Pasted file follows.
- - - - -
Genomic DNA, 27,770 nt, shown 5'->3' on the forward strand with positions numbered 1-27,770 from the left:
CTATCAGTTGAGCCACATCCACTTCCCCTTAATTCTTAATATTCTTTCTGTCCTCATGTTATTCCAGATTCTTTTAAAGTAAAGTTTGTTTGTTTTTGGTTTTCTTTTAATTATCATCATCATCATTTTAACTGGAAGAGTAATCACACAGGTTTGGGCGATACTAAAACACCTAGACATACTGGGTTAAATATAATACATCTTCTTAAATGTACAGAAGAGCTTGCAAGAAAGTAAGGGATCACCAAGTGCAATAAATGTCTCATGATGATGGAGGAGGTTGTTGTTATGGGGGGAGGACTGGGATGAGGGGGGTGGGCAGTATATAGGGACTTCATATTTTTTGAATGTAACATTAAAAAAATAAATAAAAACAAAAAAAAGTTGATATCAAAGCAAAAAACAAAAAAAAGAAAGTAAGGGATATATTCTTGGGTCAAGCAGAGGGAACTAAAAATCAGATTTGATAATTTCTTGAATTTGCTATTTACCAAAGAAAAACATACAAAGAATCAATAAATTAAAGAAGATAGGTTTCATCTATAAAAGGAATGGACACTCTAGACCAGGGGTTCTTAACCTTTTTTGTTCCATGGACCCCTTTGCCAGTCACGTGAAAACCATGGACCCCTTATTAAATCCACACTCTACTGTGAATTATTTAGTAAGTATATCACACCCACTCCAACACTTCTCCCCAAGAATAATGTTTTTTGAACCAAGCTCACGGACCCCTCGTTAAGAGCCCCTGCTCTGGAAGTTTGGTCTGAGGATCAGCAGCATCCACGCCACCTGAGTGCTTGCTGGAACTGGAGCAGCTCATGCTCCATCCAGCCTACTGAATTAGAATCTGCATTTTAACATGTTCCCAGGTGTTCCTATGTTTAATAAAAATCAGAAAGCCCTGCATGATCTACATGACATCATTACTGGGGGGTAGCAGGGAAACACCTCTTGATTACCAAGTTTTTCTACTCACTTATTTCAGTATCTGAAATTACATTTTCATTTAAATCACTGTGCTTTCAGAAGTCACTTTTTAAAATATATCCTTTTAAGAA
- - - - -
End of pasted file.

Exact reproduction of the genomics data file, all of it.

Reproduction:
Genomic DNA, 27,770 nt, shown 5'->3' on the forward strand with positions numbered 1-27,770 from the left:
CTATCAGTTGAGCCACATCCACTTCCCCTTAATTCTTAATATTCTTTCTGTCCTCATGTTATTCCAGATTCTTTTAAAGTAAAGTTTGTTTGTTTTTGGTTTTCTTTTAATTATCATCATCATCATTTTAACTGGAAGAGTAATCACACAGGTTTGGGCGATACTAAAACACCTAGACATACTGGGTTAAATATAATACATCTTCTTAAATGTACAGAAGAGCTTGCAAGAAAGTAAGGGATCACCAAGTGCAATAAATGTCTCATGATGATGGAGGAGGTTGTTGTTATGGGGGGAGGACTGGGATGAGGGGGGTGGGCAGTATATAGGGACTTCATATTTTTTGAATGTAACATTAAAAAAATAAATAAAAACAAAAAAAAGTTGATATCAAAGCAAAAAACAAAAAAAAGAAAGTAAGGGATATATTCTTGGGTCAAGCAGAGGGAACTAAAAATCAGATTTGATAATTTCTTGAATTTGCTATTTACCAAAGAAAAACATACAAAGAATCAATAAATTAAAGAAGATAGGTTTCATCTATAAAAGGAATGGACACTCTAGACCAGGGGTTCTTAACCTTTTTTGTTCCATGGACCCCTTTGCCAGTCACGTGAAAACCATGGACCCCTTATTAAATCCACACTCTACTGTGAATTATTTAGTAAGTATATCACACCCACTCCAACACTTCTCCCCAAGAATAATGTTTTTTGAACCAAGCTCACGGACCCCTCGTTAAGAGCCCCTGCTCTGGAAGTTTGGTCTGAGGATCAGCAGCATCCACGCCACCTGAGTGCTTGCTGGAACTGGAGCAGCTCATGCTCCATCCAGCCTACTGAATTAGAATCTGCATTTTAACATGTTCCCAGGTGTTCCTATGTTTAATAAAAATCAGAAAGCCCTGCATGATCTACATGACATCATTACTGGGGGGTAGCAGGGAAACACCTCTTGATTACCAAGTTTTTCTACTCACTTATTTCAGTATCTGAAATTACATTTTCATTTAAATCACTGTGCTTTCAGAAGTCACTTTTTAAAATATATCCTTTTAAGAA